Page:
MPs oppose the need to divulge interest in companies

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Members of Parliament (MPs) from both sides of the aisle mounted – to no avail – staunch opposition to a new regulation which would require anyone with beneficial interest in, control of, or direction of a company to be declared to the regulatory authorities.
The provision was one of several amendments to various Acts being proposed in the Law Miscellaneous (Amendment) Bill 2017 – which sparked the longest and most heated of all the debates held on the floor of the Lower House of Parliament yesterday.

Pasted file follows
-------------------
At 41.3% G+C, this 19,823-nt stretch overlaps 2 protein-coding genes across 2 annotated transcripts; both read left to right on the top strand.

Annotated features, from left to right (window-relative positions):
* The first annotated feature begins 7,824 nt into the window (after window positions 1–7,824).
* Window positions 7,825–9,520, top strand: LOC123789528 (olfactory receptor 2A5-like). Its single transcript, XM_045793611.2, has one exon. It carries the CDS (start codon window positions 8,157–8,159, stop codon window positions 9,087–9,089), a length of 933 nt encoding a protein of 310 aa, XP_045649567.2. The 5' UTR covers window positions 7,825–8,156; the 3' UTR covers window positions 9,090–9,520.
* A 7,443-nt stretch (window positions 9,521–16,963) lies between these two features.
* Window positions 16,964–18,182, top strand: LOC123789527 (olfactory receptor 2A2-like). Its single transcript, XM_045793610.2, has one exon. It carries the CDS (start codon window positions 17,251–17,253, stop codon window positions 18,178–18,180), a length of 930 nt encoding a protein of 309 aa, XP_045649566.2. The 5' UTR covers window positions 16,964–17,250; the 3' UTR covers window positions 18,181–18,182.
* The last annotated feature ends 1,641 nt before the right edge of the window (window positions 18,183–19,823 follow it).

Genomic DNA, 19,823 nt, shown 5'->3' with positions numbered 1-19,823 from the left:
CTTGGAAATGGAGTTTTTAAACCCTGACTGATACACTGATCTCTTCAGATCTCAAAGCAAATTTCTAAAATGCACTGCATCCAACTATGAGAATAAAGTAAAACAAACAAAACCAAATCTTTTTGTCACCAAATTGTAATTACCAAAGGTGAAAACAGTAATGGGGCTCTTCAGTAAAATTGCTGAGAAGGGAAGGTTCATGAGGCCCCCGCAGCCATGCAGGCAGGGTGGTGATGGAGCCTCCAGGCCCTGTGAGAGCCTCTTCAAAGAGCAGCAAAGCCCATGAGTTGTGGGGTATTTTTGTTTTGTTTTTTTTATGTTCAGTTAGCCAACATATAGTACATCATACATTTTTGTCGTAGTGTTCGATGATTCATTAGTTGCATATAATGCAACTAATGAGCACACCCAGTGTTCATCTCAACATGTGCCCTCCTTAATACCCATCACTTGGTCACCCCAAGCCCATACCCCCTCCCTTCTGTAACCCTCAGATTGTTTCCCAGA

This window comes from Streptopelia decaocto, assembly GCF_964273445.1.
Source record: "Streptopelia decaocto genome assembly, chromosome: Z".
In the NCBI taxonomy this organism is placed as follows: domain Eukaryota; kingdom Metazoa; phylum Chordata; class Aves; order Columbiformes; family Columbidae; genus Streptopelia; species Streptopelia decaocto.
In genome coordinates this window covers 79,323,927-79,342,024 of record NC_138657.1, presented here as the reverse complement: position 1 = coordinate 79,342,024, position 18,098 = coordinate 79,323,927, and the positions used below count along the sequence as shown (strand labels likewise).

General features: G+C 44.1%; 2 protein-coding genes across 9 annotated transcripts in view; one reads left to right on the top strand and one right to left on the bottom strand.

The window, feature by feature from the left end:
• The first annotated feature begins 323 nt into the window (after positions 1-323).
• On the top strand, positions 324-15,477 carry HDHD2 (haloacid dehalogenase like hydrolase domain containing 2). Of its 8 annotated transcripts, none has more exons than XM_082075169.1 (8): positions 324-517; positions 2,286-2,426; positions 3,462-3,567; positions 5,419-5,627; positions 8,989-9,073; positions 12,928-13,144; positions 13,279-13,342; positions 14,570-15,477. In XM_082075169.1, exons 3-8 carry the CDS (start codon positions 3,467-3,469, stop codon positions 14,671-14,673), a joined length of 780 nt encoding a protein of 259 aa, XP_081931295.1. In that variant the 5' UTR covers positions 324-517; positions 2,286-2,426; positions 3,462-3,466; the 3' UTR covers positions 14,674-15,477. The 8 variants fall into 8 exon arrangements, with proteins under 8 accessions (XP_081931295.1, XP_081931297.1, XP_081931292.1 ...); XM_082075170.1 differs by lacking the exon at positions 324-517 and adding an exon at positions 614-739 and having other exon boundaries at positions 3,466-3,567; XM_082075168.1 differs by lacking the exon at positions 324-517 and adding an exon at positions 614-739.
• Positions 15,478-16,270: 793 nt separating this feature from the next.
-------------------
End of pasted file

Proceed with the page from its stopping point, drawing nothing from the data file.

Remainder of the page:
According to Attorney General Steadroy “Cutie” Benjamin, the amendments were to “shore up gaps in the [Anti-money Laundering and Counter Financing of Terrorism] legislation on the books ahead of the June visit of a team from the Financial Action Task Force (FATF).
However, St John’s Rural East MP, Sir Lester Bird, St John’s Rural West MP Baldwin Spencer, St George MP Dean Jonas and All Saints East & St Luke’s MP Joanne Massiah all opposed the Bill.
Sir Lester asked, “Is it because we are intimidated by the different entities overseas?” He then declared that the Caribbean Community (CARICOM) should take a position on regulations being imposed by world powers like the United States (US).
“They have not implemented such laws. Therefore, we’re dealing on the basis that might is right. They try to impose them upon us willy-nilly. I do not accept that we have to go that route,” Sir Lester said.
(More in today’s Daily Observer)

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